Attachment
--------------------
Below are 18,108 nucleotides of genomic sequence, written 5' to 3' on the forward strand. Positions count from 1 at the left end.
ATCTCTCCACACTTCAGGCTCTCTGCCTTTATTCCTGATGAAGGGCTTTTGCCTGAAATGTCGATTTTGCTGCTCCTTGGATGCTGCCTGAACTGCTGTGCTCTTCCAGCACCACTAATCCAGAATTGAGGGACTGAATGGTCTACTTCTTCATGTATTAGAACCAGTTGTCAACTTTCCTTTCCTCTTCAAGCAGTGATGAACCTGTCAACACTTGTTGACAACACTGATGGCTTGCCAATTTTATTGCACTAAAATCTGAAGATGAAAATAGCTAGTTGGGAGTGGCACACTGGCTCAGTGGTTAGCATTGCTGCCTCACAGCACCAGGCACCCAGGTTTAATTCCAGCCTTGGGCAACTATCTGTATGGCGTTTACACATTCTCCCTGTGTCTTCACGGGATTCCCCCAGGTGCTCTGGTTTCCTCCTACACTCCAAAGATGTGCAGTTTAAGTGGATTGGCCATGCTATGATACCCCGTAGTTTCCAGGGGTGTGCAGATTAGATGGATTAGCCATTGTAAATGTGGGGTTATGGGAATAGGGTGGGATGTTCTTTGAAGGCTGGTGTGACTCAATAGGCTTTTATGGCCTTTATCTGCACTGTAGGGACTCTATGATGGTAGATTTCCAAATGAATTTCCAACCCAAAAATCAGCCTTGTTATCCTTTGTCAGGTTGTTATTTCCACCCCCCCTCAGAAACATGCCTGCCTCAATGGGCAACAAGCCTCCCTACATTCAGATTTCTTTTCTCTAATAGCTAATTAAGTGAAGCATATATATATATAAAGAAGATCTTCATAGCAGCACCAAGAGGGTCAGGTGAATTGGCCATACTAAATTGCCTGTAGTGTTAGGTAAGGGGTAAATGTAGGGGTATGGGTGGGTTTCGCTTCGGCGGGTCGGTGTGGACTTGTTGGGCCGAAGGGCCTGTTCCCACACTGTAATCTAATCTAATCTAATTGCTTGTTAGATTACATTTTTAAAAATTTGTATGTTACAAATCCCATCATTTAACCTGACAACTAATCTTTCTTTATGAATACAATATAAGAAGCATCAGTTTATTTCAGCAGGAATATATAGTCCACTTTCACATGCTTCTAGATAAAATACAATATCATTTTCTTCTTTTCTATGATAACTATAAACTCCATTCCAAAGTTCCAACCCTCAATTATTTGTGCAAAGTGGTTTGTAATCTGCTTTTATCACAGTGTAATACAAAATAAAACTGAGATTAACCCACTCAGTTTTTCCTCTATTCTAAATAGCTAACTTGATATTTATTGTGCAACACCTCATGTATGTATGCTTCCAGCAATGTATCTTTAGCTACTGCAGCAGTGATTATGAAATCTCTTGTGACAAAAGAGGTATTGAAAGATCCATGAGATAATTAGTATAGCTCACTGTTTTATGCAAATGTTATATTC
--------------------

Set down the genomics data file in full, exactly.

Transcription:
Below are 18,108 nucleotides of genomic sequence, written 5' to 3' on the forward strand. Positions count from 1 at the left end.
ATCTCTCCACACTTCAGGCTCTCTGCCTTTATTCCTGATGAAGGGCTTTTGCCTGAAATGTCGATTTTGCTGCTCCTTGGATGCTGCCTGAACTGCTGTGCTCTTCCAGCACCACTAATCCAGAATTGAGGGACTGAATGGTCTACTTCTTCATGTATTAGAACCAGTTGTCAACTTTCCTTTCCTCTTCAAGCAGTGATGAACCTGTCAACACTTGTTGACAACACTGATGGCTTGCCAATTTTATTGCACTAAAATCTGAAGATGAAAATAGCTAGTTGGGAGTGGCACACTGGCTCAGTGGTTAGCATTGCTGCCTCACAGCACCAGGCACCCAGGTTTAATTCCAGCCTTGGGCAACTATCTGTATGGCGTTTACACATTCTCCCTGTGTCTTCACGGGATTCCCCCAGGTGCTCTGGTTTCCTCCTACACTCCAAAGATGTGCAGTTTAAGTGGATTGGCCATGCTATGATACCCCGTAGTTTCCAGGGGTGTGCAGATTAGATGGATTAGCCATTGTAAATGTGGGGTTATGGGAATAGGGTGGGATGTTCTTTGAAGGCTGGTGTGACTCAATAGGCTTTTATGGCCTTTATCTGCACTGTAGGGACTCTATGATGGTAGATTTCCAAATGAATTTCCAACCCAAAAATCAGCCTTGTTATCCTTTGTCAGGTTGTTATTTCCACCCCCCCTCAGAAACATGCCTGCCTCAATGGGCAACAAGCCTCCCTACATTCAGATTTCTTTTCTCTAATAGCTAATTAAGTGAAGCATATATATATATAAAGAAGATCTTCATAGCAGCACCAAGAGGGTCAGGTGAATTGGCCATACTAAATTGCCTGTAGTGTTAGGTAAGGGGTAAATGTAGGGGTATGGGTGGGTTTCGCTTCGGCGGGTCGGTGTGGACTTGTTGGGCCGAAGGGCCTGTTCCCACACTGTAATCTAATCTAATCTAATTGCTTGTTAGATTACATTTTTAAAAATTTGTATGTTACAAATCCCATCATTTAACCTGACAACTAATCTTTCTTTATGAATACAATATAAGAAGCATCAGTTTATTTCAGCAGGAATATATAGTCCACTTTCACATGCTTCTAGATAAAATACAATATCATTTTCTTCTTTTCTATGATAACTATAAACTCCATTCCAAAGTTCCAACCCTCAATTATTTGTGCAAAGTGGTTTGTAATCTGCTTTTATCACAGTGTAATACAAAATAAAACTGAGATTAACCCACTCAGTTTTTCCTCTATTCTAAATAGCTAACTTGATATTTATTGTGCAACACCTCATGTATGTATGCTTCCAGCAATGTATCTTTAGCTACTGCAGCAGTGATTATGAAATCTCTTGTGACAAAAGAGGTATTGAAAGATCCATGAGATAATTAGTATAGCTCACTGTTTTATGCAAATGTTATATTC